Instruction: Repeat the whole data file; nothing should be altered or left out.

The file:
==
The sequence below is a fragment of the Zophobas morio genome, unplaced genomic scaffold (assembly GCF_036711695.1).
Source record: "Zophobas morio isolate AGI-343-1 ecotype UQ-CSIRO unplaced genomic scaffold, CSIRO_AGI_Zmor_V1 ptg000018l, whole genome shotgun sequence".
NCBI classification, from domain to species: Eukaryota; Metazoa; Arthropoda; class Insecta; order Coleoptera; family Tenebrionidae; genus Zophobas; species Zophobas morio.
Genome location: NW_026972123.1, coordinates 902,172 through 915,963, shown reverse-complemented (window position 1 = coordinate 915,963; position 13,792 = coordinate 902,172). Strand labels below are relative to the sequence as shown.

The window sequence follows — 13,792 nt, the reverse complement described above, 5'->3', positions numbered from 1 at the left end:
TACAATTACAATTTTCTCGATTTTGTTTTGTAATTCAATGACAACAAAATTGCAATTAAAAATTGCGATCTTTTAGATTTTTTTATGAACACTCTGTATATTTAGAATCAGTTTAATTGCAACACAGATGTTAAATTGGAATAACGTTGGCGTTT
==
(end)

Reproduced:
The sequence below is a fragment of the Zophobas morio genome, unplaced genomic scaffold (assembly GCF_036711695.1).
Source record: "Zophobas morio isolate AGI-343-1 ecotype UQ-CSIRO unplaced genomic scaffold, CSIRO_AGI_Zmor_V1 ptg000018l, whole genome shotgun sequence".
NCBI classification, from domain to species: Eukaryota; Metazoa; Arthropoda; class Insecta; order Coleoptera; family Tenebrionidae; genus Zophobas; species Zophobas morio.
Genome location: NW_026972123.1, coordinates 902,172 through 915,963, shown reverse-complemented (window position 1 = coordinate 915,963; position 13,792 = coordinate 902,172). Strand labels below are relative to the sequence as shown.

The window sequence follows — 13,792 nt, the reverse complement described above, 5'->3', positions numbered from 1 at the left end:
TACAATTACAATTTTCTCGATTTTGTTTTGTAATTCAATGACAACAAAATTGCAATTAAAAATTGCGATCTTTTAGATTTTTTTATGAACACTCTGTATATTTAGAATCAGTTTAATTGCAACACAGATGTTAAATTGGAATAACGTTGGCGTTT